Future Climate Scenarios Aggravate Health Risks of Soil Microbiome by Reshaping Resistome and Pathogenome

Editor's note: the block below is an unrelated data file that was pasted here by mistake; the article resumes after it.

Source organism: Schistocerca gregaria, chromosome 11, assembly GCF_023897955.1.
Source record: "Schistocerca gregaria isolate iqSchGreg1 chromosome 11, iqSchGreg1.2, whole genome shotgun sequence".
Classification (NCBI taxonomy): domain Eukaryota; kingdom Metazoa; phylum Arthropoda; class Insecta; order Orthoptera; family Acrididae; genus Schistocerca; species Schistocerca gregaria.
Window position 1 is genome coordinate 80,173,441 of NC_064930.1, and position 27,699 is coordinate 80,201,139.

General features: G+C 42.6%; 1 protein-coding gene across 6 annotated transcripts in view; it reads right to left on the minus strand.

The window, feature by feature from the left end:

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How climate change affects the collection of antibiotic resistance genes (ARGs), called resistome, is a critical question for environmental and human health. By scrutinizing the dynamics of soil resisomes in a six-year (2014-2019) climate change experiment, this study provides explicit insights into the risk of antibiotic resistance in cropland and grassland microbiomes under future climate scenarios. Extreme summers (+2.2°C and -35.4% soil moisture during 2018-2019) significantly shifted the resistomic composition of soil bacteria, resulting in a prominent increase in abundance of ARGs (copy/cell) conferring resistance to novobiocin (52.7%-72.8%), tetracycline (32.5%-53.0%) and vancomycin (31.5%-62.9%. Importantly, simulated warming (+0.6°C and -9.1% soil moisture) significantly increased the proportion of mobilizable ARGs, possibly resulting from the warming-induced SOS response of soil microbes. In contrast, extreme summers decreased the mobility potential by dramatically filtering the hosts (e.g., γ-Proteobacteria ) of mobilizable ARGs. Besides resistome conditioning, climate warming and extreme summers also disrupt the ecological balance of soil microbiome, offering a worrisome competitive advantage for specific soil-dwelling antibiotic-resistant phytopathogens ( Clavibacter michiganensis and Rhodococcus fascians ) and human pathogens (e.g., Staphylococcus aureus , Mycobacterium tuberculosis , Streptococcus pneumoniae and Listeria monocytogenes ). This worrisome advantage will increase the likelihood of outbreaks of particular plant and human infectious diseases, resulting in significant economic losses and severe threats to human health worldwide. Overall, our findings emphasize the importance of surveilling soil resistomes and pathogens under future climate scenarios. ### Competing Interest Statement The authors have declared no competing interest.
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